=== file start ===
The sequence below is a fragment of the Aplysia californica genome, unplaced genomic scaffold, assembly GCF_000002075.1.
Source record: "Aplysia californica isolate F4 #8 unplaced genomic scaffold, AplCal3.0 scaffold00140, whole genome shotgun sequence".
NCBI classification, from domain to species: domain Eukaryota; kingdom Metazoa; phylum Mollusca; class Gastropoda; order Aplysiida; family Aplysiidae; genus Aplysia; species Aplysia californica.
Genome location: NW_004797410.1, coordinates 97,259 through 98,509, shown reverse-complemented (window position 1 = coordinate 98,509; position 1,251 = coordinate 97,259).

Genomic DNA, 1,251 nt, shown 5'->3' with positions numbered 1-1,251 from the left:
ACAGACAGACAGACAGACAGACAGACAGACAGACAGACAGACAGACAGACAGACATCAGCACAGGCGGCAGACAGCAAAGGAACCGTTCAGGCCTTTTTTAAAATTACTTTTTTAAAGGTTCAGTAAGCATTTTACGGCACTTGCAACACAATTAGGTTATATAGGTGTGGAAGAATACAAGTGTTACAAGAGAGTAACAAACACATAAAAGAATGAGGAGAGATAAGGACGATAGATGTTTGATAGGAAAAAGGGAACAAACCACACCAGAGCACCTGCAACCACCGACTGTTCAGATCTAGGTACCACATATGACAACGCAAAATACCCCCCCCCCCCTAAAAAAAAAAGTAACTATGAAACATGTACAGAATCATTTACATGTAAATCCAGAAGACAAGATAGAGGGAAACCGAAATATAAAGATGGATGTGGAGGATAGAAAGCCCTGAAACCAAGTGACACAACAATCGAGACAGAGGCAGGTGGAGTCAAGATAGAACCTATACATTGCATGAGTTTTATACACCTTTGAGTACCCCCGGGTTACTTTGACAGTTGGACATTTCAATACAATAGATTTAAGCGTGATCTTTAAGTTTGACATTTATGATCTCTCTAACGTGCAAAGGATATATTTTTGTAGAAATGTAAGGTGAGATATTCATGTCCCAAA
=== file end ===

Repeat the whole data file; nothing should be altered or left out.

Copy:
The sequence below is a fragment of the Aplysia californica genome, unplaced genomic scaffold, assembly GCF_000002075.1.
Source record: "Aplysia californica isolate F4 #8 unplaced genomic scaffold, AplCal3.0 scaffold00140, whole genome shotgun sequence".
NCBI classification, from domain to species: domain Eukaryota; kingdom Metazoa; phylum Mollusca; class Gastropoda; order Aplysiida; family Aplysiidae; genus Aplysia; species Aplysia californica.
Genome location: NW_004797410.1, coordinates 97,259 through 98,509, shown reverse-complemented (window position 1 = coordinate 98,509; position 1,251 = coordinate 97,259).

Genomic DNA, 1,251 nt, shown 5'->3' with positions numbered 1-1,251 from the left:
ACAGACAGACAGACAGACAGACAGACAGACAGACAGACAGACAGACAGACAGACATCAGCACAGGCGGCAGACAGCAAAGGAACCGTTCAGGCCTTTTTTAAAATTACTTTTTTAAAGGTTCAGTAAGCATTTTACGGCACTTGCAACACAATTAGGTTATATAGGTGTGGAAGAATACAAGTGTTACAAGAGAGTAACAAACACATAAAAGAATGAGGAGAGATAAGGACGATAGATGTTTGATAGGAAAAAGGGAACAAACCACACCAGAGCACCTGCAACCACCGACTGTTCAGATCTAGGTACCACATATGACAACGCAAAATACCCCCCCCCCCCTAAAAAAAAAAGTAACTATGAAACATGTACAGAATCATTTACATGTAAATCCAGAAGACAAGATAGAGGGAAACCGAAATATAAAGATGGATGTGGAGGATAGAAAGCCCTGAAACCAAGTGACACAACAATCGAGACAGAGGCAGGTGGAGTCAAGATAGAACCTATACATTGCATGAGTTTTATACACCTTTGAGTACCCCCGGGTTACTTTGACAGTTGGACATTTCAATACAATAGATTTAAGCGTGATCTTTAAGTTTGACATTTATGATCTCTCTAACGTGCAAAGGATATATTTTTGTAGAAATGTAAGGTGAGATATTCATGTCCCAAA